Battle Tested

This year, the Patriots have played six times against defenses in the top half of the league (not including their week 17 game against Buffalo in which they rested many of their key starters). Their offensive performances ranged from a low of 15.2% (against Denver in Week 9) to a high of 49.4% (against Indianapolis in Week 11) with an average DVOA of 37.9%. Their performances against the best defenses in the NFL rates higher than their offensive weighted average DVOA! Drawing a definite conclusion from a small sample size is a fool’s errand, but so far New England has played the best and repeatedly succeeded ‒ convincingly.

Context Matters

The Patriots through Week 17 had the 5th-highest non-weighted passing DVOA at 35.0%. Yet for prognostication purposes, that figure may not adequately reflect how good New England has been when at full strength and health. It would be even higher if Weeks 1-4 were omitted, as they virtually would be in a weighted DVOA. Those early games were played with an offensive line in disarray and without a healthy Rob Gronkowski, rendering them non-predictive at this stage. Their passing DVOA would be higher still with Week 17 thrown out (played mainly with reserves as noted above) and with playoffs included.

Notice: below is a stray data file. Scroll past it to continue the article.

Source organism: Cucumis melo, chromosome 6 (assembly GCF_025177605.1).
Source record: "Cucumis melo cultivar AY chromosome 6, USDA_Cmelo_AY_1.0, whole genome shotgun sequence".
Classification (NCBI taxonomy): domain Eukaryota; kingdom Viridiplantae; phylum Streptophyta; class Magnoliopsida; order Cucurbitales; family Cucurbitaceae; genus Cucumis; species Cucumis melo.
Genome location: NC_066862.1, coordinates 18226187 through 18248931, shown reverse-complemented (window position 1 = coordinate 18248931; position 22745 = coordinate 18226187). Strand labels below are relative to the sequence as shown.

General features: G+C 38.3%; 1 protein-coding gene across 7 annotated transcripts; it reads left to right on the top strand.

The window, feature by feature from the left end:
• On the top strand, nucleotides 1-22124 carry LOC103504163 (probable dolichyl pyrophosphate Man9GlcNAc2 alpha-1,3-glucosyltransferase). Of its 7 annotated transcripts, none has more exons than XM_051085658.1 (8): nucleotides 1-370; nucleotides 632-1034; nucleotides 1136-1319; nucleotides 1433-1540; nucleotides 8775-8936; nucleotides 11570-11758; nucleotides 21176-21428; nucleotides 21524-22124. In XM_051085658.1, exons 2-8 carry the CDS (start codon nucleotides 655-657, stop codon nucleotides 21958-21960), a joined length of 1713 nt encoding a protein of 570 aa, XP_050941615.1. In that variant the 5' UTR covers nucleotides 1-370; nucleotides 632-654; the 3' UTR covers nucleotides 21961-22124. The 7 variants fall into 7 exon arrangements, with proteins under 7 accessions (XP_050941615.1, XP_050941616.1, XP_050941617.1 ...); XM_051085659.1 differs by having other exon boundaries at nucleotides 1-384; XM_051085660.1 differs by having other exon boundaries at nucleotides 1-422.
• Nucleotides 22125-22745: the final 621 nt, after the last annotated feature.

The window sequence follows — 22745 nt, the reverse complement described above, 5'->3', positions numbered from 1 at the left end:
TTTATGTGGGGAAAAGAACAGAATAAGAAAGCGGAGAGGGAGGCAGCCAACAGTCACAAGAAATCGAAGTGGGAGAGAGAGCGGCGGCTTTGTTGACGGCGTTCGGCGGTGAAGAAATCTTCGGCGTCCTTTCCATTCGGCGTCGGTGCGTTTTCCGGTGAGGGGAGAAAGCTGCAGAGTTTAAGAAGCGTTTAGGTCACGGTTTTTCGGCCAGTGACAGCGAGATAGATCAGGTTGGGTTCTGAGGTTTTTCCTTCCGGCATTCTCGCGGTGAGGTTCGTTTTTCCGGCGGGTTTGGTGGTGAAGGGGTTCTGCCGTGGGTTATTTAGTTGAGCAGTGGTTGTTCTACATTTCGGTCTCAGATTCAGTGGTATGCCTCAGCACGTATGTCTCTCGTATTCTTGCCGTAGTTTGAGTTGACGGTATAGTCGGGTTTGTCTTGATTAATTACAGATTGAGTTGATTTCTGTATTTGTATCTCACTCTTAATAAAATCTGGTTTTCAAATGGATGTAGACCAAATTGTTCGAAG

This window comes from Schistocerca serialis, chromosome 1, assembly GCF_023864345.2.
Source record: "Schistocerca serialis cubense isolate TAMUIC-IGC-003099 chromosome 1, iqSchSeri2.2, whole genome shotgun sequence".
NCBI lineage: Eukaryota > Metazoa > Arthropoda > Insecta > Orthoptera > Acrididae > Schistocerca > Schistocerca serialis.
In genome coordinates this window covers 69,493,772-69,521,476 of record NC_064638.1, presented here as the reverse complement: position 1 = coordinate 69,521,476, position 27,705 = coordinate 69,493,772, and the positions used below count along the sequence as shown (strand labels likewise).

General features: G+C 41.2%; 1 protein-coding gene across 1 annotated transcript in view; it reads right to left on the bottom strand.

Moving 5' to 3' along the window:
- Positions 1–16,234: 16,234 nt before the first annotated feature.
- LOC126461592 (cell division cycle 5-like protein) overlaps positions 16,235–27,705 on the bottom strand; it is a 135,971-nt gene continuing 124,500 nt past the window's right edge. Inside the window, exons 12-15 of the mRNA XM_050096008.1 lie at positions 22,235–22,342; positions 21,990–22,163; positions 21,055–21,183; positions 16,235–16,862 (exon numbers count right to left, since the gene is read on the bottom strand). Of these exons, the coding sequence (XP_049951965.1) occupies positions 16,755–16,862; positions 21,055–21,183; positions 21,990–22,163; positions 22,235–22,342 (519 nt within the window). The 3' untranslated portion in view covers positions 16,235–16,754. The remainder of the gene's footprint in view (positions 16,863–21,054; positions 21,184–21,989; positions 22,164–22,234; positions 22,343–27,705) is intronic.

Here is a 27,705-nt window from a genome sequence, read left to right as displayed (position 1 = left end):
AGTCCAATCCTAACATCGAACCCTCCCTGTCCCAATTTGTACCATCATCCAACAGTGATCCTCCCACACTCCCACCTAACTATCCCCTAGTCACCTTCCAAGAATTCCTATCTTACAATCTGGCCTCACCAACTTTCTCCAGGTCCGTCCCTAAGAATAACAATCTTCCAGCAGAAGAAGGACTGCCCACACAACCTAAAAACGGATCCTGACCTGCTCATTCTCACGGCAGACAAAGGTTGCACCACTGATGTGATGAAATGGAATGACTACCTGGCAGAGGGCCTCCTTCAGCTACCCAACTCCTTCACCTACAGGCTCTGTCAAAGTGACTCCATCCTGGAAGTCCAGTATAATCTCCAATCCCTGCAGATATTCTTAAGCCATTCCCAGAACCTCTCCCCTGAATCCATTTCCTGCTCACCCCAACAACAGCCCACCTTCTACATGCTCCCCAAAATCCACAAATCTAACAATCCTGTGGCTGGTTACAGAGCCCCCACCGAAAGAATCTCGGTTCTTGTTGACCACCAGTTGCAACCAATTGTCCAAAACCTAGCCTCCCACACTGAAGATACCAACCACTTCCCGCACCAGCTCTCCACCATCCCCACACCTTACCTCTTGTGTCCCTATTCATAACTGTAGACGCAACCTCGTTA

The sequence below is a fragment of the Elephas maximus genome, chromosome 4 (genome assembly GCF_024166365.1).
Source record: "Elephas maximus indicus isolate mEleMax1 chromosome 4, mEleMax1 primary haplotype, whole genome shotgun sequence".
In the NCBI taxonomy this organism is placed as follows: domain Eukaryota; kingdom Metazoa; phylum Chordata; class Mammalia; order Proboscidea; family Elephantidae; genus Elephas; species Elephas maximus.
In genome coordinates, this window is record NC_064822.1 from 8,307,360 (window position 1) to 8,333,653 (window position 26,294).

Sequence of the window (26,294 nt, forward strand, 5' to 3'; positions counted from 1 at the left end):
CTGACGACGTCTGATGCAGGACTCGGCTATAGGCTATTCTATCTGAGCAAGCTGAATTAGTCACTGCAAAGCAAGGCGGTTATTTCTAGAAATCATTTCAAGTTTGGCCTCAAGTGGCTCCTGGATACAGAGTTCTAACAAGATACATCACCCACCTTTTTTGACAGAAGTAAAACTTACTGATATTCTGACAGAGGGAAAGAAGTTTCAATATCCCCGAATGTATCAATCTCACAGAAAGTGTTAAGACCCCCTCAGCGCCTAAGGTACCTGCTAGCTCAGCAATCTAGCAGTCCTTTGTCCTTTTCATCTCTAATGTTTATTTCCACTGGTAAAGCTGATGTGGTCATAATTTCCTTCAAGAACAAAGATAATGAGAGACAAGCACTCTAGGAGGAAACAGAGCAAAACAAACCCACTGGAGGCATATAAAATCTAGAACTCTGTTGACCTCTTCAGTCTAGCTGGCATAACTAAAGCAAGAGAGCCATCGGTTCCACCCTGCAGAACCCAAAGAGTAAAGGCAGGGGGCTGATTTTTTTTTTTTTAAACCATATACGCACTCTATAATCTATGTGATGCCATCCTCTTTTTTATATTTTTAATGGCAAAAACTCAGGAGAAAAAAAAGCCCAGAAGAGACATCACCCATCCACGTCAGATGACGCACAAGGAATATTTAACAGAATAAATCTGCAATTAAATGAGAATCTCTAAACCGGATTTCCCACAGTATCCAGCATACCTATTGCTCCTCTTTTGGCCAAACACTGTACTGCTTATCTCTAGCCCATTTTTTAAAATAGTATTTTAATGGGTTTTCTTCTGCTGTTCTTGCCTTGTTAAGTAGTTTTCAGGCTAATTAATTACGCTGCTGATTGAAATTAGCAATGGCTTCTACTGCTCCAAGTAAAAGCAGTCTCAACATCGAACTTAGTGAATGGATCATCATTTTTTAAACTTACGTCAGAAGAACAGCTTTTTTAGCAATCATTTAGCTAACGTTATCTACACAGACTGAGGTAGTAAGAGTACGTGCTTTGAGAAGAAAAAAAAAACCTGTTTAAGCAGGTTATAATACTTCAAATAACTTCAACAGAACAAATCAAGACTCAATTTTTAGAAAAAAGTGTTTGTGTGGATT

The M*A*S*H Unit

The Seahawks’ defensive passing DVOA through Week 17 ranked third at -9.3%, but half of their vaunted “Legion of Boom” secondary is not at full strength. The two best Seahawk defensive backs are cornerback Richard Sherman (PFF rated +11.1 in pass coverage) and safety Earl Thomas III (PFF rated +9.3 in pass coverage). Sherman is playing with ligament damage in his elbow a, while Thomas injured his labrum after dislocating his shoulder last week. Both injuries impact the ability to tackle and make plays on the balls in the air. It is reasonable to conclude that the Seahawks will not be as effective defensively, and even the smallest advantages can add up.